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Energy & Environment
On the second Tuesday of every month at 7:45 a.m. and 5:45 p.m., we hear from our contributors in the field. Susan Knight and Gretchen Gerrish both work for the University of Wisconsin-Madison’s Center for Limnology at Trout Lake Station. Scott Bowe is the Director of Kemp Natural Resources Station.

Field Notes: Maple Sap And Sweet Science

Scott Bowe

In this month's installment of Field Notes, Scott Bowe of Kemp Station discusses how maple trees produce sap for real maple syrup.

Every spring at Kemp Station, we tap a few sugar maple trees to make our own brand of real maple syrup called Kemp Gold. Not only is this a fun family activity, but we use the bottles of Kemp Gold as speaker gifts for our summer outreach programs. Nothing says thank you like real maple syrup on homemade pancakes! Most people have a general understanding of how real maple syrup is made – you tap the trees, collect the sap, then boil the sap to condense it to a syrup consistency. Today, I would like to talk about the sap and how the tree gives us this valuable resource.

First, any maple species can give us maple sap, but some species have a higher sugar content than others. Sugar maple, the species we tap at Kemp Station, has the highest sugar content of the maples at about 2%. As a rule to thumb, it takes 40 gallons of sap to produce 1 gallon of syrup. Red maple and silver maple are two other common maples in Wisconsin. It will take more sap from these maples to make the same amount of syrup because the concentration of sugar is lower. Did you know that syrup can be made from other tree species like birch? We made a small batch of birch syrup this year. The ratio of sap to syrup is more than 100 to 1 since the sugar content is less than 1%. Birch syrup is very dark and has a molasses-like taste. I think we will stick to maple syrup in the future.

The sugar in maple sap is the product of photosynthesis that occurred during the previous growing season. In past broadcasts, I’ve talked about how trees make sugar and use it for energy and a building material. The tree will use the sugar to build new leaves and wood in the coming weeks, we just borrow a small amount to make syrup. In fact, we follow established rules on tree size and how many taps to place in a tree. We don’t want to stress the tree by taking too much sap.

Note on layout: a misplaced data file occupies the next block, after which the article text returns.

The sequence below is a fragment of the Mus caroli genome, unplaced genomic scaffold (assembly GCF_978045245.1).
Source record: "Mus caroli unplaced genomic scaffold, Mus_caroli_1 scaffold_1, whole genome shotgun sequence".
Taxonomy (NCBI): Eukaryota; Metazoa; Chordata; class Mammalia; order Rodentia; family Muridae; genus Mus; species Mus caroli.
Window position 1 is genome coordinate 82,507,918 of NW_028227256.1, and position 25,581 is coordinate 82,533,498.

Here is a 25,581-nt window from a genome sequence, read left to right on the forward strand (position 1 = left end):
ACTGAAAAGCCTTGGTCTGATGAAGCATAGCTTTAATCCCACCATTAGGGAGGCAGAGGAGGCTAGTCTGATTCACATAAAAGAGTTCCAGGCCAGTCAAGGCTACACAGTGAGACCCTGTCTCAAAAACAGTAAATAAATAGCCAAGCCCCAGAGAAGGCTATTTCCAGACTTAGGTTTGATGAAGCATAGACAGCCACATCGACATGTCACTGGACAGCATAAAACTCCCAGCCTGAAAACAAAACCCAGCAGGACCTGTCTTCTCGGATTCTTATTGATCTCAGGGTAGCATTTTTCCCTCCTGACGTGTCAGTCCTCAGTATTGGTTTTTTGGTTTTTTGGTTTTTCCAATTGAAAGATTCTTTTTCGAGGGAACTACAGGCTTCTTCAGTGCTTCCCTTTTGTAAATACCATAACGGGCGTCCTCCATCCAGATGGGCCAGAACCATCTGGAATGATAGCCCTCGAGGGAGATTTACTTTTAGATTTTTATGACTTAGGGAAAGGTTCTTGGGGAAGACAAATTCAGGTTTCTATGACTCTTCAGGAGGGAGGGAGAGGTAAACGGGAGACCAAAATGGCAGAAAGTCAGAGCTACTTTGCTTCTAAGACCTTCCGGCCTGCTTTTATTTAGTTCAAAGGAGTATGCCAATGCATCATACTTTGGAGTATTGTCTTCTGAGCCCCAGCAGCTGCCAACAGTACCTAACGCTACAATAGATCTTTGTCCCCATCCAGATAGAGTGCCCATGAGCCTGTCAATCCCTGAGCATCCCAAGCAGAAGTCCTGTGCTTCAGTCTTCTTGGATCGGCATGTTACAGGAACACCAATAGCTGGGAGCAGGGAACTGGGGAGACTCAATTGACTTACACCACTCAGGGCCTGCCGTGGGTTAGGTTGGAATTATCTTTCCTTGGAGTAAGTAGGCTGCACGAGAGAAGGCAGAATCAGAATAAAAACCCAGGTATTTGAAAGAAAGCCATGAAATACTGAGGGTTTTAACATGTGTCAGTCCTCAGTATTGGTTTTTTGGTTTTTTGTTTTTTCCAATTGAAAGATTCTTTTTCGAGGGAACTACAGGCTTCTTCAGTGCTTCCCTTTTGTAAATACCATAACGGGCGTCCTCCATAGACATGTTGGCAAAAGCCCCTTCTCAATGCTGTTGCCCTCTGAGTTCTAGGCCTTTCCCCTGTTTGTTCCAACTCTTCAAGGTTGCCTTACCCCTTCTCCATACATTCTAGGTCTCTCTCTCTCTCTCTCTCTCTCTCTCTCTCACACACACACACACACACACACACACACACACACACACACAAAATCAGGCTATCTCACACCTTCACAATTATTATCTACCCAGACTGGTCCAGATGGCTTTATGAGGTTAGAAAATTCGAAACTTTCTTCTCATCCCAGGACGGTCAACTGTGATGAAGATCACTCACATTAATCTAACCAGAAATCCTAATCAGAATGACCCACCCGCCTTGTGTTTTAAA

We can expect decent sap flow when warmer days are followed by below freezing nights. Sap flow is especially good on warm sunny days where the sun warms the dark colored tree bark. On a night when it does not freeze, sap will not flow the next day. Fluctuations in wood temperature below and above freezing create periods of alternating negative and positive stem pressures. Positive pressure in the sugar maple stem will force sap out of the tap.

Maple trees have many hollow air-filled fiber cells, which surround the sap conducting vessels. When freezing conditions are present, small ice crystals begin to form inside each of these air-filled fiber cells. As the ice crystals form, the humidity within the fiber cells falls rapidly, causing moist air to be drawn in from adjacent vessels. As this moisture is pulled into the fibers, the layer of ice crystals within each fiber thickens and the air bubble becomes increasingly compressed. The movement of sap into fiber cells pulls water from the vessels, and this negative pressure or suction is transmitted throughout the branches, trunk, and roots. This process continues until all the sap in the tree is frozen.

When the temperature rises above freezing the next day, the wood of the tree begins to thaw. The pressure at the taphole quickly changes from negative (suction) to positive. The thawing of the ice in the fiber cells allows the compressed air to expand and push the sap back into the vessels. Two other forces including gravity and osmosis work with the change in pressure. First there is a downward force of the standing column of sap above the taphole. Second, as the water moved into the fiber cells the previous night to form ice crystals, it could not carry the sugar molecules through the cell wall. As the tree warms, osmosis forces the water back through the cell wall to the areas of higher sugar concentration in the vessels. These combined forces result in a positive pressure pushing sap out of a taphole.

Not only does real maple syrup make homemade pancakes great, but it also makes for great science!

Photo: A sap bag collects sugar maple sap at Kemp Station.